Does Wearing Make Up to The Gym Damage Your Skin?

While Instagram might lead you to believe that the norm is to look flawless while at the gym, let’s face it for most of us it’s definitely more sweat than (kira-kira) sparkle.

To hide the red patches that seem to appear the minute you cross the threshold you might be tempted to slab on a bit of make up.

But despite your healthy intentions, getting a work out in, are you running your skin’s health as a result?

Dr. Anjali Mahto, Consultant Dermatologist and British Skin Foundation spokesperson, says, as we expected, the best strategy is to go makeup free, in an interview with ELLE.

Workout Makeup Vogue Paris

“Ideally, it’s best to avoid wearing make-up to the gym,” says Dr. Mahto.

“Sweat and increased temperature brought on by exercise can lead to open pores which can become blocked by particles of make-up. This can easily lead to breakouts and, in turn, uneven skin texture.”

Not alone just sweat, when we’re at the gym our skin is in contact with like yoga mats, bicycle handles and weights, all of which are the breeding ground for the bacteria, and acne.

Though it’s not all bad news for makeup lovers. While you might get the odd spot Dr. Mahto says wearing makeup to the gym might not necessarily lead to long-term damage.

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“The body’s natural, physiological reaction to exercise is to generate sweat and heat, and even though working out in make-up can cause breakouts, there is no evidence that it will lead to accelerated or premature ageing.”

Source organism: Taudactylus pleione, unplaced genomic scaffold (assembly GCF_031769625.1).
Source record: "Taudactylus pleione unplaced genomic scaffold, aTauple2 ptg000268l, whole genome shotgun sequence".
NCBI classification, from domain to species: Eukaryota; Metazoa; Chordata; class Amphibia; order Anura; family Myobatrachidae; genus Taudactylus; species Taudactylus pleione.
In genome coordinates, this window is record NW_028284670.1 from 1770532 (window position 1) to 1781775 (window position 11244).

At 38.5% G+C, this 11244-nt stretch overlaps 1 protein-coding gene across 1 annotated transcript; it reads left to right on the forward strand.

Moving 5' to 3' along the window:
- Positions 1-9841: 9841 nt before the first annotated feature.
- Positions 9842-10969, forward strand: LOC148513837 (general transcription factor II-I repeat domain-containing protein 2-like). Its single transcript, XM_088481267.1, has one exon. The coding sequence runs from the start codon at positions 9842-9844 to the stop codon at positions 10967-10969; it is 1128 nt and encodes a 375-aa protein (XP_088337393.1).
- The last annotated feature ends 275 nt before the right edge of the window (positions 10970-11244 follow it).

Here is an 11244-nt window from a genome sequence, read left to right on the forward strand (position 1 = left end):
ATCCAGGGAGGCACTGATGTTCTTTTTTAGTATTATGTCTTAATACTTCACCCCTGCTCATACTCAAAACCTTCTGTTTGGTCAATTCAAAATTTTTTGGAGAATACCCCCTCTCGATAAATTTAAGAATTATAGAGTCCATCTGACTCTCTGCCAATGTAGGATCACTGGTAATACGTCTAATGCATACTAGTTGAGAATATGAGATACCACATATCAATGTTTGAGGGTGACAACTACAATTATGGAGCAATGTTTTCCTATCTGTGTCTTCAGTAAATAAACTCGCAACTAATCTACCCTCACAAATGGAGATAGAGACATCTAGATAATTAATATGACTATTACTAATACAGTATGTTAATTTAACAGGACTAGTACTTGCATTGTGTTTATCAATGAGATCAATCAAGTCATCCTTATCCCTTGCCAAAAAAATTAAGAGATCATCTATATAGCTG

While wearing make-up may not cause damage to the skin in the long run, exercising outside could.

Though you could be doing long-term damage by exercising outside. “It’s so, so important to wear an SPF,” says Dr. Mahto.

“Even if you are prone to breaking out. This protects against sun damage, skin cancer and premature ageing of the skin.’

Vogue Paris Workout Gym Makeup

She suggests investing in mineral sunscreens rather than chemical sunscreens, “especially if you’re prone to acne or other skin ailments.”

“For those using chemical sunscreens, though, gel-like formulations are likely to be better than cloying, richer creams.”

The beauty industry has been telling us that oil cleansers are the way forward however Dr. Mahto advises us to steer clear of them, especially before hitting the gym.

“Unless you have really dry, sensitive skin, I do not recommend oil cleansers,” she says.

“There are many different types of oil being used for this purpose and many are comedogenic and can cause blackhead formation – the initial acne lesion. There are better cleansing methods for skin that won’t clog pores.”

It seems you might need to fit in some cleansing and toning before and after you head to that body toning class then…